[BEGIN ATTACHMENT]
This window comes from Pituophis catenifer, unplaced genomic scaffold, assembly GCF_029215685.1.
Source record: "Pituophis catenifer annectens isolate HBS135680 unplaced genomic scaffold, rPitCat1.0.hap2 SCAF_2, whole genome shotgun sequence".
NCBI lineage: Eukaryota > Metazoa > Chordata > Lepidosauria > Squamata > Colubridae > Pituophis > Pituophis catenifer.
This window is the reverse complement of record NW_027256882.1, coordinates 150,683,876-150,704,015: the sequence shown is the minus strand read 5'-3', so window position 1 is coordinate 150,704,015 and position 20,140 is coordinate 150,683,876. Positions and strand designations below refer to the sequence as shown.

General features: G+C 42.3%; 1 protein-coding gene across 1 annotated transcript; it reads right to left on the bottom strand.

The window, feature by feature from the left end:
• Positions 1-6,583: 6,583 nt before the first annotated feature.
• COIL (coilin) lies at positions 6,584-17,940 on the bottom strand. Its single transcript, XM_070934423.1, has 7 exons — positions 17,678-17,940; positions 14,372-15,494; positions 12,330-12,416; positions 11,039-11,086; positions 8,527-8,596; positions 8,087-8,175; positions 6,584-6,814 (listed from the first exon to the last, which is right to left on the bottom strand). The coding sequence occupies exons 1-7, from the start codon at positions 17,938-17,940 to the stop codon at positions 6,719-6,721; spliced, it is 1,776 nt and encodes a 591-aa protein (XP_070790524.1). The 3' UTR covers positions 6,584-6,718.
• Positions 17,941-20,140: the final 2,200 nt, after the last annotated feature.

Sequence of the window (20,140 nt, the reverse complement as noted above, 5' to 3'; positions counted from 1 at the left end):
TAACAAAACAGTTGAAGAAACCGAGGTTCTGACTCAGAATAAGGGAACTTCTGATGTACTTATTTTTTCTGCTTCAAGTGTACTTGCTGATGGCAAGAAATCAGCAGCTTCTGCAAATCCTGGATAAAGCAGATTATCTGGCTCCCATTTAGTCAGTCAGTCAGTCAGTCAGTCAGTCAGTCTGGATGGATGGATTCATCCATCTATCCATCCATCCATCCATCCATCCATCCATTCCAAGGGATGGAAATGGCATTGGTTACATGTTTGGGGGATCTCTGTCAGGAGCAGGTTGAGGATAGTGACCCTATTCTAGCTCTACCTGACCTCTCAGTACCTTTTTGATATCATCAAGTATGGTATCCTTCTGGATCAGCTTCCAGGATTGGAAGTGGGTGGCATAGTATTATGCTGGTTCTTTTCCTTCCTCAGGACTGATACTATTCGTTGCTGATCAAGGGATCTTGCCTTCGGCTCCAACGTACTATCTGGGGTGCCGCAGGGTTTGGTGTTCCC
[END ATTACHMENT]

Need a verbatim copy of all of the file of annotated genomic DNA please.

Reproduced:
This window comes from Pituophis catenifer, unplaced genomic scaffold, assembly GCF_029215685.1.
Source record: "Pituophis catenifer annectens isolate HBS135680 unplaced genomic scaffold, rPitCat1.0.hap2 SCAF_2, whole genome shotgun sequence".
NCBI lineage: Eukaryota > Metazoa > Chordata > Lepidosauria > Squamata > Colubridae > Pituophis > Pituophis catenifer.
This window is the reverse complement of record NW_027256882.1, coordinates 150,683,876-150,704,015: the sequence shown is the minus strand read 5'-3', so window position 1 is coordinate 150,704,015 and position 20,140 is coordinate 150,683,876. Positions and strand designations below refer to the sequence as shown.

General features: G+C 42.3%; 1 protein-coding gene across 1 annotated transcript; it reads right to left on the bottom strand.

The window, feature by feature from the left end:
• Positions 1-6,583: 6,583 nt before the first annotated feature.
• COIL (coilin) lies at positions 6,584-17,940 on the bottom strand. Its single transcript, XM_070934423.1, has 7 exons — positions 17,678-17,940; positions 14,372-15,494; positions 12,330-12,416; positions 11,039-11,086; positions 8,527-8,596; positions 8,087-8,175; positions 6,584-6,814 (listed from the first exon to the last, which is right to left on the bottom strand). The coding sequence occupies exons 1-7, from the start codon at positions 17,938-17,940 to the stop codon at positions 6,719-6,721; spliced, it is 1,776 nt and encodes a 591-aa protein (XP_070790524.1). The 3' UTR covers positions 6,584-6,718.
• Positions 17,941-20,140: the final 2,200 nt, after the last annotated feature.

Sequence of the window (20,140 nt, the reverse complement as noted above, 5' to 3'; positions counted from 1 at the left end):
TAACAAAACAGTTGAAGAAACCGAGGTTCTGACTCAGAATAAGGGAACTTCTGATGTACTTATTTTTTCTGCTTCAAGTGTACTTGCTGATGGCAAGAAATCAGCAGCTTCTGCAAATCCTGGATAAAGCAGATTATCTGGCTCCCATTTAGTCAGTCAGTCAGTCAGTCAGTCAGTCAGTCTGGATGGATGGATTCATCCATCTATCCATCCATCCATCCATCCATCCATCCATTCCAAGGGATGGAAATGGCATTGGTTACATGTTTGGGGGATCTCTGTCAGGAGCAGGTTGAGGATAGTGACCCTATTCTAGCTCTACCTGACCTCTCAGTACCTTTTTGATATCATCAAGTATGGTATCCTTCTGGATCAGCTTCCAGGATTGGAAGTGGGTGGCATAGTATTATGCTGGTTCTTTTCCTTCCTCAGGACTGATACTATTCGTTGCTGATCAAGGGATCTTGCCTTCGGCTCCAACGTACTATCTGGGGTGCCGCAGGGTTTGGTGTTCCC